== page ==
My contribution is titled “Migrating to Myself” and you can read it on the Commonwealth Writers blog.
It was good to read reflections of other African women in the series too; Chika Unigwe, Leila Aboulela, Nadifa Mohamed, Irenosen Okojie…
In addition, I wanted to share the three related excerpts below.
The first is from Warsan Shire’s “Conversations about home (at a deportation centre)” published on Our Africa.
They ask me how did you get here? Can’t you see it on my body? The Libyan desert red with immigrant bodies, the Gulf of Aden bloated, the city of Rome with no jacket. I hope the journey meant more than miles because all of my children are in the water. I thought the sea was safer than the land. I want to make love but my hair smells of war and running and running. I want to lay down, but these countries are like uncles who touch you when you’re young and asleep. Look at all these borders, foaming at the mouth with bodies broken and desperate. I’m the colour of hot sun on my face, my mother’s remains were never buried. I spent days and nights in the stomach of the truck, I did not come out the same. Sometimes it feels like someone else is wearing my body.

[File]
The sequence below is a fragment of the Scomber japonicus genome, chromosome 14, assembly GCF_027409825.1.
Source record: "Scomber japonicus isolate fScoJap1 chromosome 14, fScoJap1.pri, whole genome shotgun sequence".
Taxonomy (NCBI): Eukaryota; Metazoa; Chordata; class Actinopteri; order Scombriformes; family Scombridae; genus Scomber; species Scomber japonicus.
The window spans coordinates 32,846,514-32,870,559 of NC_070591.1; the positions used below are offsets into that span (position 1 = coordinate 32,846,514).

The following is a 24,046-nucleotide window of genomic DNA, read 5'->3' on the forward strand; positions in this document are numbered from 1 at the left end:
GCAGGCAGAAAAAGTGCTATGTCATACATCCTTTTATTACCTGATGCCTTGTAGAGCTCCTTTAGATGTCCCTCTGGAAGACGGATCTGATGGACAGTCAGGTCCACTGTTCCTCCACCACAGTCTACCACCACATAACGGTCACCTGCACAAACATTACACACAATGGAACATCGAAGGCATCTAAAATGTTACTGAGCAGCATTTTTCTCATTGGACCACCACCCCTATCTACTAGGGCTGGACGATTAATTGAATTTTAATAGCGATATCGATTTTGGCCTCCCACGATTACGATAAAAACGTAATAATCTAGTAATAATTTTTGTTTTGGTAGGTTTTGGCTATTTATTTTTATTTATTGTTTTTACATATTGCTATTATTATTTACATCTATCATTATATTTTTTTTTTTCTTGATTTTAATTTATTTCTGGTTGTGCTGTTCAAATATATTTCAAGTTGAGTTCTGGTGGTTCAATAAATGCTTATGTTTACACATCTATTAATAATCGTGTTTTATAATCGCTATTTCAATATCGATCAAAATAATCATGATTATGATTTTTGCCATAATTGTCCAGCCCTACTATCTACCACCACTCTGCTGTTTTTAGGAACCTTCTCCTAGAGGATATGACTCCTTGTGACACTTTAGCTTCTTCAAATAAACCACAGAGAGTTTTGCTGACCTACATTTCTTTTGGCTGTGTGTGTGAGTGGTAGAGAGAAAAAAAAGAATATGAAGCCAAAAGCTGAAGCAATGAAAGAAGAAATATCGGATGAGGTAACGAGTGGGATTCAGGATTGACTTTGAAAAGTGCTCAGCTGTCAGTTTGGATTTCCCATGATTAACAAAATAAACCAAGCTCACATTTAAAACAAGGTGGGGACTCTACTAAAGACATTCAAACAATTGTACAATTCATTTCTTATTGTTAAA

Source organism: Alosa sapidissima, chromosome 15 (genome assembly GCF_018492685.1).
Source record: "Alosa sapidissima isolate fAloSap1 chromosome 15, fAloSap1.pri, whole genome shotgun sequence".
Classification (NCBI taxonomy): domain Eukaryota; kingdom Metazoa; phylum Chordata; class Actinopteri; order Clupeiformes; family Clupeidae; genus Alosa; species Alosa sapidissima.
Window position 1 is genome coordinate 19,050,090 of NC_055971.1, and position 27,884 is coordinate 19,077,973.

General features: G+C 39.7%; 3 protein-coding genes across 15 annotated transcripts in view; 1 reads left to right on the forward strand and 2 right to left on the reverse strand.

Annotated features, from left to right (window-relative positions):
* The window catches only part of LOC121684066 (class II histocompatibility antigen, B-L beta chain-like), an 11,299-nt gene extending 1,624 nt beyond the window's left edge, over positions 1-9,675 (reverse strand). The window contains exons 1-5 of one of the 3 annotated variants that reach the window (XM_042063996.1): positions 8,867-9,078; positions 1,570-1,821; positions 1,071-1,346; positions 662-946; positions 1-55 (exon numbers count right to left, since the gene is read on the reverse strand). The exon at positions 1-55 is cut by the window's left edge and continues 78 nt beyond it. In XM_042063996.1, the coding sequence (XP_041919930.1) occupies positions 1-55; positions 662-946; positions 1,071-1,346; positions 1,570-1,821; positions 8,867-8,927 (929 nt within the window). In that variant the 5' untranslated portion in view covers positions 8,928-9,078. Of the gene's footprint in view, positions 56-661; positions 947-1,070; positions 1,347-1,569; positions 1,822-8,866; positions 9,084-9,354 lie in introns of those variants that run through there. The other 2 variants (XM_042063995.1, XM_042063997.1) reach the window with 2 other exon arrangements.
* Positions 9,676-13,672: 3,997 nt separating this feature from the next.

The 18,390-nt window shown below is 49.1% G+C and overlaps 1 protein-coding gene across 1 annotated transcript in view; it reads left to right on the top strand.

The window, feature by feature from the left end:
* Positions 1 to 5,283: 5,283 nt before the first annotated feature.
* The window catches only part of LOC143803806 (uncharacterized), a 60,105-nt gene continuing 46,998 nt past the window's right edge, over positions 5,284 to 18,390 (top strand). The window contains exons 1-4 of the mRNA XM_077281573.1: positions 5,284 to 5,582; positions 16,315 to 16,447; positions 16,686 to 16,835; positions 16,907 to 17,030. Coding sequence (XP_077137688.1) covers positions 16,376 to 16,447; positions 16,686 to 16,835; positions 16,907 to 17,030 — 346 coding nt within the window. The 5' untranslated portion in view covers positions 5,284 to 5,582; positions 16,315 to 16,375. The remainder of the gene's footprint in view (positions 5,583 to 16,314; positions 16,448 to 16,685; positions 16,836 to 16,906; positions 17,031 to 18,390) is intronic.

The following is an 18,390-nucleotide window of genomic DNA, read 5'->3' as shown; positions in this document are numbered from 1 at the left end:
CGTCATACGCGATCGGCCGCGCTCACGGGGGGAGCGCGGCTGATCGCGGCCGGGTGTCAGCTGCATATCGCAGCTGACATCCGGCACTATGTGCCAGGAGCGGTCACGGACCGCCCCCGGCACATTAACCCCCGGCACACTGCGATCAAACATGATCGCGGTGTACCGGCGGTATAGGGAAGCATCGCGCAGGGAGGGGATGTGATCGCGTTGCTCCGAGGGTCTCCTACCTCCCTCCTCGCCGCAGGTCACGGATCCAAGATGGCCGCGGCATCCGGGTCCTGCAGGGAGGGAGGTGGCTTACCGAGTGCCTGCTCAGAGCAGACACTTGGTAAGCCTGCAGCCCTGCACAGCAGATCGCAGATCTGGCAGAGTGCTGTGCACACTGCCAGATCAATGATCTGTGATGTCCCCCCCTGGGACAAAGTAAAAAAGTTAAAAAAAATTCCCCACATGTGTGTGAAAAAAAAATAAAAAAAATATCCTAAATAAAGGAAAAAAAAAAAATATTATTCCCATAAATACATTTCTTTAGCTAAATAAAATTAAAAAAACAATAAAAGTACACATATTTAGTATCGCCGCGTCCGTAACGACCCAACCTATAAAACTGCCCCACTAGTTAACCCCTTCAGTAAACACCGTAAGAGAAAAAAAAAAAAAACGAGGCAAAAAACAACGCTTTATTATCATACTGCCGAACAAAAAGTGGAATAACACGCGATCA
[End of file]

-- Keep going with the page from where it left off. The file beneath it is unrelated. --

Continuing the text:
The second is a poignant passage from NoViolet Bulawayo’s ‘We Need New Names’.
Look at the children of the land leaving in droves, leaving their own land with bleeding wounds on their bodies and shock on their faces and blood in their hearts and hunger in their stomachs and grief in their footsteps. Leaving their mothers and fathers and children behind, leaving their umbilical cords underneath the soil, leaving the bones of their ancestors in the earth, leaving everything that makes them who and what they are, leaving because it is no longer possible to stay. They will never be the same again because you cannot be the same once you leave behind who and what you are, you just cannot be the same.
The third is a poem from a section of my likkle poetry e-book titled “She journeys”, which is about my longing for home.
In another life
The river is her pool.
Are too cold
From one end
Into a reality
Of sticky hope
Of tender fear
From the other end
Deep in the fjords
Of a new damp dawn